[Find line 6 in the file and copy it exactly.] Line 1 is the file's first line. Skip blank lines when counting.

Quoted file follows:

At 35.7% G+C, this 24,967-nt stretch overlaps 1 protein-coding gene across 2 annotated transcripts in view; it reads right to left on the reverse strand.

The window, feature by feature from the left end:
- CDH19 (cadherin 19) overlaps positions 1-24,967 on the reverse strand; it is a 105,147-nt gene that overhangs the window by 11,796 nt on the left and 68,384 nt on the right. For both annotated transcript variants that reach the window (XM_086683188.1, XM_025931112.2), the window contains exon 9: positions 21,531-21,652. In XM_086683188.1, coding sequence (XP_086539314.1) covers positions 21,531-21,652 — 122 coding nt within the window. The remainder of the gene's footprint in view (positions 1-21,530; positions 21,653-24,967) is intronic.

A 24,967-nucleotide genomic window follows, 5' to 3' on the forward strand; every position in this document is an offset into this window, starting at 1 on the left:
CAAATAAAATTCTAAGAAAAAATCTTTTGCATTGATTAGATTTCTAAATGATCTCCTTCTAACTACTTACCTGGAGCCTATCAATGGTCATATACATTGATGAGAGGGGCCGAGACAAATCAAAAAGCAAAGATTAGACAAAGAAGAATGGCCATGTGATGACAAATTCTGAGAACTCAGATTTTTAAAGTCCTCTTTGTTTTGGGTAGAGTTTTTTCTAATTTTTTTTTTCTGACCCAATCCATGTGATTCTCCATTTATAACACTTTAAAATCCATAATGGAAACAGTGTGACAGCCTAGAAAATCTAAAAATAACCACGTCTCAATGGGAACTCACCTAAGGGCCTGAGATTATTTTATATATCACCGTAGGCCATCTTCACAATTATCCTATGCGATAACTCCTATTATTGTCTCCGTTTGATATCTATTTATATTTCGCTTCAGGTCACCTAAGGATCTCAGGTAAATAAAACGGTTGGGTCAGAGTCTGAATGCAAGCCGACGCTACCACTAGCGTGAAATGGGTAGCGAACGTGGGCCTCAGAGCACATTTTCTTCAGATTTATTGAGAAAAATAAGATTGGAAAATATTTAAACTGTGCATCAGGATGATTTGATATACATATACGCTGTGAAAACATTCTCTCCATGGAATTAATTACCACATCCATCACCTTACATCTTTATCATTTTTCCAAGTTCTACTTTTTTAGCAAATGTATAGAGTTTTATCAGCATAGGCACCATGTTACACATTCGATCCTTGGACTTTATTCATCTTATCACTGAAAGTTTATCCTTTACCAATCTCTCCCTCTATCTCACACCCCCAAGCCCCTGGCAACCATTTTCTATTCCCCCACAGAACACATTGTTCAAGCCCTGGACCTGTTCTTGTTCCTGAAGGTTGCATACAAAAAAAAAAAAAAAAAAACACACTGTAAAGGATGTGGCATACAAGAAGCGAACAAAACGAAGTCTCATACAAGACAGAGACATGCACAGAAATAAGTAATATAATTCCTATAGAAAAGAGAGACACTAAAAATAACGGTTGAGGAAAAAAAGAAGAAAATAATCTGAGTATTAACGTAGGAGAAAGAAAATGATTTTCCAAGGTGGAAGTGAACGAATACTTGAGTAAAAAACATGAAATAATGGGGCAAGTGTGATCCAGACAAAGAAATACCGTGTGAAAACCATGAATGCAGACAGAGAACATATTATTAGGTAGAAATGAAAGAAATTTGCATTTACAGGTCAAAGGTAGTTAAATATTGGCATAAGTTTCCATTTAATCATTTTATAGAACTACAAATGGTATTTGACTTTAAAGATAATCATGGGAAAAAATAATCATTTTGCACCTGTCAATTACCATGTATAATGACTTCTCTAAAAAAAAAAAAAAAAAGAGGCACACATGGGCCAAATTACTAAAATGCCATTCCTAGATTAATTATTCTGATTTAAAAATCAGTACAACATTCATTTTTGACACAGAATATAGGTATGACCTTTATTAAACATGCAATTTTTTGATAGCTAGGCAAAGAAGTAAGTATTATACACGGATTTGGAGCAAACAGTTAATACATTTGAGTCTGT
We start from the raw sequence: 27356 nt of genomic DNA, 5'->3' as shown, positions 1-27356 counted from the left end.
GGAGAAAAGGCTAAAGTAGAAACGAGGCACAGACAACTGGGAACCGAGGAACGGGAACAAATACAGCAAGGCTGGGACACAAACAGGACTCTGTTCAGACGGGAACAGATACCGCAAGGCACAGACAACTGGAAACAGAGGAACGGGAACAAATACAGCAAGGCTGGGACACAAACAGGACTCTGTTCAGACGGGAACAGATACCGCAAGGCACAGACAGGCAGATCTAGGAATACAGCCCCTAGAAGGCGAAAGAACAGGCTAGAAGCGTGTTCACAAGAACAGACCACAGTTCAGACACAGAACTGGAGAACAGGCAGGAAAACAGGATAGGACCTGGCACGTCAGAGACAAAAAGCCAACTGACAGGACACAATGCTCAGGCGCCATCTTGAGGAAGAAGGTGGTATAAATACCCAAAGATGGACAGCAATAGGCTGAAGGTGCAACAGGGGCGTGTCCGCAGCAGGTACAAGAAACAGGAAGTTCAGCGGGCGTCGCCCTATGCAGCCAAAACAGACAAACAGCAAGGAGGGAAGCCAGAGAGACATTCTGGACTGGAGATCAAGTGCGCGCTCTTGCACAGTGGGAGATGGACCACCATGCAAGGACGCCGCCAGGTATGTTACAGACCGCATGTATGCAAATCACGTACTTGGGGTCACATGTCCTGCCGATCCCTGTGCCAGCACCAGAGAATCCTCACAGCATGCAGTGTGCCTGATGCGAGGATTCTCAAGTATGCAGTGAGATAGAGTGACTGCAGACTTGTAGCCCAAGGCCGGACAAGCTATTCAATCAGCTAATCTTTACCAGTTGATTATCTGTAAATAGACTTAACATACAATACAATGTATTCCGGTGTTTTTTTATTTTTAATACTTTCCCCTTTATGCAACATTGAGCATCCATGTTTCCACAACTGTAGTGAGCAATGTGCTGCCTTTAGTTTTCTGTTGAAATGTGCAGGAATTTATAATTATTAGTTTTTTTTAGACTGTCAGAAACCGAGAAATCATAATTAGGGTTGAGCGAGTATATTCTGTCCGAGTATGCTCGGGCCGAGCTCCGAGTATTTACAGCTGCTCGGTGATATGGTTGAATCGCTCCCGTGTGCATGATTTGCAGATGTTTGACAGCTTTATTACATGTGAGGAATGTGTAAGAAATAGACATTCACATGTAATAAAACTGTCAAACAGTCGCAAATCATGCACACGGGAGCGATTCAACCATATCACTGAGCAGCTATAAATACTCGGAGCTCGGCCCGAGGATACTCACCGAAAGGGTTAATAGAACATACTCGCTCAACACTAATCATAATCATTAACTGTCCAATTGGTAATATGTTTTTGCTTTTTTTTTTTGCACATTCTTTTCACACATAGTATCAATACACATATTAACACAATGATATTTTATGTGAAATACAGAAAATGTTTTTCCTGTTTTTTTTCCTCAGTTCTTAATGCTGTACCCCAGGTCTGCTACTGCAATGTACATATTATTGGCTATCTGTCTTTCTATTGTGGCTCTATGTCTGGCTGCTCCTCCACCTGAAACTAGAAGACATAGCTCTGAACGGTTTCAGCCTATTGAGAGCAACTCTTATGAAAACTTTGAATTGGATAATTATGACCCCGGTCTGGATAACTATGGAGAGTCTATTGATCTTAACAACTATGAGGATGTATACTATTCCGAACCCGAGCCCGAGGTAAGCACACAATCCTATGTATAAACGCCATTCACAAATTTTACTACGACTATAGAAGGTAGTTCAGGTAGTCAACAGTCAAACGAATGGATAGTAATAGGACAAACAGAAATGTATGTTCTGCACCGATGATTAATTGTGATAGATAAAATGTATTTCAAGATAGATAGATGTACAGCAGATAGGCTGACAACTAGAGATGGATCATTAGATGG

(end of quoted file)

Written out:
We start from the raw sequence: 27356 nt of genomic DNA, 5'->3' as shown, positions 1-27356 counted from the left end.